13 Copyright © Houghton Mifflin Company. All rights reserved. 1 | 13 VI. Early European Explorations Mediterranean Atlantic = key training groundIberians learn to adapt to different winds Islands there = first areas shaped by European expansione.g., Madeira Population & economic change (create sugar plantations worked by many slaves) Native people on Canary Islands enslaved

14 Copyright © Houghton Mifflin Company. All rights reserved. 1 | 14 VI. Early European Explorations (cont.) Besides direct exploitation, islands advance Portuguese trade w/ W. Africa Voyages funded by Prince Henry the Navigator (1400s) result in 1.Trading posts that increase Portuguese wealth & introduce black slavery to Europe 2.First direct sea trade with Asia (da Gama, 1498)

15 Copyright © Houghton Mifflin Company. All rights reserved. 1 | 15 VII. Lessons of Early Colonization, 1490s Europeans learn to 1.Ship crops & livestock to new areas for profit 2.Control native peoples through conquest (Canary Islands) or manipulation (West Africans) 3.Establish plantation agriculture; e.g., Sao Tome = first sugar economy worked by enslaved Africans

16 Copyright © Houghton Mifflin Company. All rights reserved. 1 | 16 VIII. Columbus Schooled in Mediterranean Atlantic, advocates sailing west to reach Asia Financed by Spains king who wants to copy Portuguese overseas success 1492 = first sustained contact b/t Old World & Americas (contrast w/Norse voyages, 1000s)

17 Copyright © Houghton Mifflin Company. All rights reserved. 1 | 17 VIII. Columbus (cont.) Represent early European expansion: 1.driven by desire for immediate profit, especially gold & spices 2.assume other American products could be source of profit 3.assume native peoples (Indians) could be controlled & exploited

18 Copyright © Houghton Mifflin Company. All rights reserved. 1 | 18 IX. Cabot & Northern Voyages Arrive in N. America (1497)build on earlier ventures to Ireland, then Iceland Funded by English king who (like Portuguese & Spanish) wants Asian trade

19 Copyright © Houghton Mifflin Company. All rights reserved. 1 | 19 X. Spanish Exploration and Conquest Spanish = first to pursue colonization Start in Caribbean, then spread to southern N. America as well as Central & South America Conquest of Aztecs by Cortes crucial (1521) Earn massive profit by exploit New World resources When gold/silver mines falter in mid- 1600s, Spain decline as world power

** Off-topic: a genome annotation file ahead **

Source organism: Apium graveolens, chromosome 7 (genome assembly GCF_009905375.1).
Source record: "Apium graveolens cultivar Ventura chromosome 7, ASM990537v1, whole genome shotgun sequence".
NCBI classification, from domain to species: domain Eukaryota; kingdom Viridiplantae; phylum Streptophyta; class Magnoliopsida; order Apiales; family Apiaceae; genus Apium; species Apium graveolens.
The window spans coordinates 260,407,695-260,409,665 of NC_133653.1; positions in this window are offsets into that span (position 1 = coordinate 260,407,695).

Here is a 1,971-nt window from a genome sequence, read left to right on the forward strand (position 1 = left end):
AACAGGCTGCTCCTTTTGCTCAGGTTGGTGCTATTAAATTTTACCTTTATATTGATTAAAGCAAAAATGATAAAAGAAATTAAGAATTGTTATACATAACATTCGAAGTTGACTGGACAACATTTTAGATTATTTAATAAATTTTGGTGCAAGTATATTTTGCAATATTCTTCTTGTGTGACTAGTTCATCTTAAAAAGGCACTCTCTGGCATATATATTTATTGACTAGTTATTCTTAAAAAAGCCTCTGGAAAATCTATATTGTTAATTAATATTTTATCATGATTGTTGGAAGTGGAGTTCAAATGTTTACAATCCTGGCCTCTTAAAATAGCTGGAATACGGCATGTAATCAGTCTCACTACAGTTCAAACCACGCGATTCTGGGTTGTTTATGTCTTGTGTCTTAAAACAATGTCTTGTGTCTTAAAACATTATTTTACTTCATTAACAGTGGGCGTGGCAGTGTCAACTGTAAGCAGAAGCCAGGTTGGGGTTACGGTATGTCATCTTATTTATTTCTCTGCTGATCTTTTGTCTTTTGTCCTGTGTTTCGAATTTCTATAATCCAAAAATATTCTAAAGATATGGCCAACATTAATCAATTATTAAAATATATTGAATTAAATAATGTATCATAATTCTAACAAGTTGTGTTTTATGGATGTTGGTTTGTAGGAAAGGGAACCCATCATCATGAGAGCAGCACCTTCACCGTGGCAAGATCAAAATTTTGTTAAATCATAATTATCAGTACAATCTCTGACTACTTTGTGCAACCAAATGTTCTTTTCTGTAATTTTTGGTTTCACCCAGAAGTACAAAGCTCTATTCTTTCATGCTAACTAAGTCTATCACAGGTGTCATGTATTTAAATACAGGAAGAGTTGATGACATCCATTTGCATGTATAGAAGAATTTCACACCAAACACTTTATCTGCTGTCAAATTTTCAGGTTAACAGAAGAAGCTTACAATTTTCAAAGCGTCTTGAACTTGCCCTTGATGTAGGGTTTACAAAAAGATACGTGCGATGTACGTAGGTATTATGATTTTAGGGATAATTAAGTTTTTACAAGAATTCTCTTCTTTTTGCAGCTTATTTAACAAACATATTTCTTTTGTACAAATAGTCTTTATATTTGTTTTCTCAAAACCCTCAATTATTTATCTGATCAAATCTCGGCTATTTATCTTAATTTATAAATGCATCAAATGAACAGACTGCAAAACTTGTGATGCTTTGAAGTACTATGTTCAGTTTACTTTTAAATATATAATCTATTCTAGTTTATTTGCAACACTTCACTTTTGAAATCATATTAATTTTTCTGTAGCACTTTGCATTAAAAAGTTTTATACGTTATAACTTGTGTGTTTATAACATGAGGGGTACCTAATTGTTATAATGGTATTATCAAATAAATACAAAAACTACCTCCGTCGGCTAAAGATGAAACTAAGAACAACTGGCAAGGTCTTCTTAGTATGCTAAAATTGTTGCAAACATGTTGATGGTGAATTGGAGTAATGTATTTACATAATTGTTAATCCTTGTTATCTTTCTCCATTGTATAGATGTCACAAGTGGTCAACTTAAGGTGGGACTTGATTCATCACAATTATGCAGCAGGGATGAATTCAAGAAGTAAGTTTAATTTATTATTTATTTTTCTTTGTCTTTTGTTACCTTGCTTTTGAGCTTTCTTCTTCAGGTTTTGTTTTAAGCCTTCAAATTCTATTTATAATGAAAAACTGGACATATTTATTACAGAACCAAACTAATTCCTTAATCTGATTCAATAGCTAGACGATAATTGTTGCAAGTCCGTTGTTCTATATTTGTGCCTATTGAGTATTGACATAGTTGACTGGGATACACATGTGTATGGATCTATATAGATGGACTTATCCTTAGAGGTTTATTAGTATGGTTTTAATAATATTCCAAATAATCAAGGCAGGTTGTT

20 Copyright © Houghton Mifflin Company. All rights reserved. 1 | 20 XI. Spanish Model of Colonization Hierarchical governmentcolonies treated as crown possessions w/ no autonomy Mostly males sentlead to mestizos Brutally exploit Indians and later Africans for profit in mines, ranches, & sugar plantations (especially in Caribbean) Many Indians convert to Christianity b/c native societies so disrupted by Spanish

21 Copyright © Houghton Mifflin Company. All rights reserved. 1 | 21 XII. Colombian Exchange Broad transfer of plants, animals, & diseases Introduce cattle and horses to Americaschange diet and lifestyle (e.g., Native Americans in Great Plains) Introduce corn, beans potatoes, etc. to Old World Global population increase w/ new food sources

22 Copyright © Houghton Mifflin Company. All rights reserved. 1 | 22 XII. Colombian Exchange (cont.) Diseases, especially smallpox, devastate American population, estimate 90% decline Explain why Europeans able to dominate and why turn to Africans for labor From America, Europeans receive syphilis Europeans introduce sugar to Americas and American tobacco to Europe

23 Copyright © Houghton Mifflin Company. All rights reserved. 1 | 23 XIII. Europeans in N. America Initially, no colonies; instead profit from fish and fur trade w/ Native Americans Establish a few outposts Ecological and lifestyle changes w/ fur trade

24 Copyright © Houghton Mifflin Company. All rights reserved. 1 | 24 XIII. Europeans in N. America (cont.) Envy of massive Spanish profit result in first English attempt at a colony Roanoke Island (1580s) = base for attacks on Spanish shipping and follow Spanish model (exploit natives for profit) Roanoke collapselack stable food supply and antagonize Native Americans

25 Copyright © Houghton Mifflin Company. All rights reserved. 1 | 25 XIII. Europeans in N. America (cont.) Harriots Briefe and True Report (1588) reflect early English views of N. America Focus on quick profit and assume easy conquest of Native Americansreflect English attempts to imitate Spanish model

26 Copyright © Houghton Mifflin Company. All rights reserved. 1 | 26 Summary: Discuss Links to the World & Legacy How does maize reflect Columbian Exchange? How does corn reflect the continuing importance of Native Americans to the world? Controversy over what to do w/ Kennewick Man/Ancient One? Why was European impact devastating for Native American peoples? Besides disease & conquest, Spanish destroy indigenous temples, records, etc.